The LaTeX system has 3 levels of messages and TeX itself has another 2.
- LaTeX Error ... stops the processing because something is seriously broken. Sometimes it is possible to continue but in most cases it is best to correct the error directly and reprocess the document
- LaTeX Warning ... is only displayed on the terminal and in the transcript file and processing continues. Something is wrong with the document and it needs some level of attention. The issue may be temporary, the best example is "Rerun to get cross-references right" or it may be something that you decide to ignore because it visually doesn't matter (e.g., "Float too large by 3pt"), but it should preferably be a conscious decision. A few of the LaTeX warnings are related to obsolete syntax. In all cases (in theory at least) the warnings are things that you can and should ignore until you are nearly finished with document writing. Otherwise you may end up fixing things that go away by themselves due to rewriting your text.
- LaTeX Info ... this is an informational message (sometimes helpful in debugging) that is only written to the transcript file. Those you can normally ignore.
Instead of "LaTeX Error/Warning/Info" it may say "Package..." or "Class..." if the message is generated out of a package or class file.
As LaTeX is a system with a huge amount of packages built by different developers the above classification may not always be 100% obeyed, as different people may have different opinions on what is a warning (that can wait for resolving) and what is an error that needs immediate attention, but on the whole (and for the kernel and core packages) this classification is valid.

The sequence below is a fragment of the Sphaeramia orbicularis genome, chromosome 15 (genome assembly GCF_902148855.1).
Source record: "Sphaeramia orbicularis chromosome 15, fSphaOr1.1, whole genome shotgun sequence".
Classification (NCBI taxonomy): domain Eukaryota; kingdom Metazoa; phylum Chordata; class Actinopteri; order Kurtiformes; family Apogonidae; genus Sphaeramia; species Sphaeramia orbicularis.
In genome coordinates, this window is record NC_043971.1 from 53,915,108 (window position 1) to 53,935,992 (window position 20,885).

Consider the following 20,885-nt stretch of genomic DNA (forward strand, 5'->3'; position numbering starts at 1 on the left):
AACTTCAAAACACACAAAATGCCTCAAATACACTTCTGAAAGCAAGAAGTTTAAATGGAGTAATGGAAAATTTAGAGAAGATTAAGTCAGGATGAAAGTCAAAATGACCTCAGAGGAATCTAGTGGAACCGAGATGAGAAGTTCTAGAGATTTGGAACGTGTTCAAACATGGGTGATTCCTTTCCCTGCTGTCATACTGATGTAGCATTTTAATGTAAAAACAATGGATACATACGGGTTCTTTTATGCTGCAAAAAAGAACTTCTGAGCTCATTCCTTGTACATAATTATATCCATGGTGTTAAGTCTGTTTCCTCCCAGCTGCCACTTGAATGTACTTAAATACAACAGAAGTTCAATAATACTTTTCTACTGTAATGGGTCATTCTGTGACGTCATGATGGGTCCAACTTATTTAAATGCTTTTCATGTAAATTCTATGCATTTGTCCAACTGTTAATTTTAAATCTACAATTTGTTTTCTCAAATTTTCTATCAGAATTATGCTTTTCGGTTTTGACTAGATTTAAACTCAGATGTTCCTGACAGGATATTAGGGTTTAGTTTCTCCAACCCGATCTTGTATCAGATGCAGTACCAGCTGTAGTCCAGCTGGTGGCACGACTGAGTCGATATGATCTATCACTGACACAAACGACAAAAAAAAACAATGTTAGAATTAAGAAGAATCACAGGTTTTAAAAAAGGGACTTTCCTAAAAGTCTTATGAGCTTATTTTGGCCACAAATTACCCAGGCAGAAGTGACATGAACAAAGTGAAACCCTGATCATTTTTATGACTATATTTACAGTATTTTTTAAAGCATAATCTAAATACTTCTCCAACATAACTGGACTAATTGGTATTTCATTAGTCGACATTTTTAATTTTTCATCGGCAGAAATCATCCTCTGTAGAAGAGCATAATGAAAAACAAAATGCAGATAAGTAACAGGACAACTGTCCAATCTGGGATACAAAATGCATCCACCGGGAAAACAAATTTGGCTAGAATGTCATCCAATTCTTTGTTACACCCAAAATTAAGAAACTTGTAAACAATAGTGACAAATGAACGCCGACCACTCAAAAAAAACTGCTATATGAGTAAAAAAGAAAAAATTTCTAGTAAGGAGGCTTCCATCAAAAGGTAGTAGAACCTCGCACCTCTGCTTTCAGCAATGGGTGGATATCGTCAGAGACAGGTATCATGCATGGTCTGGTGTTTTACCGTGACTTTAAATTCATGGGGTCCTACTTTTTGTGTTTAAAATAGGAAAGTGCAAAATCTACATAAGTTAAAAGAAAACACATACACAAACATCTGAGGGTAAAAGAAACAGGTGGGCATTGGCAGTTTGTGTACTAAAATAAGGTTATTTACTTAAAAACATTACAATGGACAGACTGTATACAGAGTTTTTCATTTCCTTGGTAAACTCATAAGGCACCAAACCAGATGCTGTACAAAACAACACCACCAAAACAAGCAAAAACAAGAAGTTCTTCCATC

In addition TeX also generates error and warning messages with more or less the same ideas as above. The main difference is that the format of the error/warning messages are slightly different, i.e., no prefix like "LaTeX Warning:". It is a bit unfortunate that the TeX program has no method to trap these and present them as "LaTeX..." but most of them are generated when you have no control over the processing, so that's why both flavors exist.
So in summary:
- address errors immediately
- resolve warnings only when you are really finished writing your document, and then make a conscious decision if you will ignore the warning (such as "Overfull hbox 0.3pt" or fix it, because you will feel offended by the typographical glitch even if it is small). Several if not most of the warnings you better fix at this point, because they effectively mean there is still something typographically or semantically wrong with your document.
For the LaTeX Companion, 2nd ed I wrote an appendix that explains all Error and Warning messages of the LaTeX kernel and its major packages. I ended up with about 60 pages explaining what the likely causes are and how to fix them. For those who can read French there is an
online version of this appendix in French available.